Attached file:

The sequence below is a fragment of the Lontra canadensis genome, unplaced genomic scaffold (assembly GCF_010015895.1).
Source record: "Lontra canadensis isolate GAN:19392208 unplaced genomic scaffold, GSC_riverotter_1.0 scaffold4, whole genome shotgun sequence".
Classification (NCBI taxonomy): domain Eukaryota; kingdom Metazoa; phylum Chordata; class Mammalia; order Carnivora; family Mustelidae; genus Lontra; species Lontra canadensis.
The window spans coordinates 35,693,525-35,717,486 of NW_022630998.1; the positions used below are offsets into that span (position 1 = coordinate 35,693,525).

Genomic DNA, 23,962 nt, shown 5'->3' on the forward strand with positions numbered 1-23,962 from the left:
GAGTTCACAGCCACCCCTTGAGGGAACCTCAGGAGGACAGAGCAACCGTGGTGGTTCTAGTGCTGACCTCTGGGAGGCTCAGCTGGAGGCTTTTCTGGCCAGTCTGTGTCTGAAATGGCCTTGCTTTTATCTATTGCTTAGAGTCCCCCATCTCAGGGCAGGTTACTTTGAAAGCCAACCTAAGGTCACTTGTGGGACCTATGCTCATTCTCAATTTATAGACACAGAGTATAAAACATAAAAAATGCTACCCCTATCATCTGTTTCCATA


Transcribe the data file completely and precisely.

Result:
The sequence below is a fragment of the Lontra canadensis genome, unplaced genomic scaffold (assembly GCF_010015895.1).
Source record: "Lontra canadensis isolate GAN:19392208 unplaced genomic scaffold, GSC_riverotter_1.0 scaffold4, whole genome shotgun sequence".
Classification (NCBI taxonomy): domain Eukaryota; kingdom Metazoa; phylum Chordata; class Mammalia; order Carnivora; family Mustelidae; genus Lontra; species Lontra canadensis.
The window spans coordinates 35,693,525-35,717,486 of NW_022630998.1; the positions used below are offsets into that span (position 1 = coordinate 35,693,525).

Genomic DNA, 23,962 nt, shown 5'->3' on the forward strand with positions numbered 1-23,962 from the left:
GAGTTCACAGCCACCCCTTGAGGGAACCTCAGGAGGACAGAGCAACCGTGGTGGTTCTAGTGCTGACCTCTGGGAGGCTCAGCTGGAGGCTTTTCTGGCCAGTCTGTGTCTGAAATGGCCTTGCTTTTATCTATTGCTTAGAGTCCCCCATCTCAGGGCAGGTTACTTTGAAAGCCAACCTAAGGTCACTTGTGGGACCTATGCTCATTCTCAATTTATAGACACAGAGTATAAAACATAAAAAATGCTACCCCTATCATCTGTTTCCATA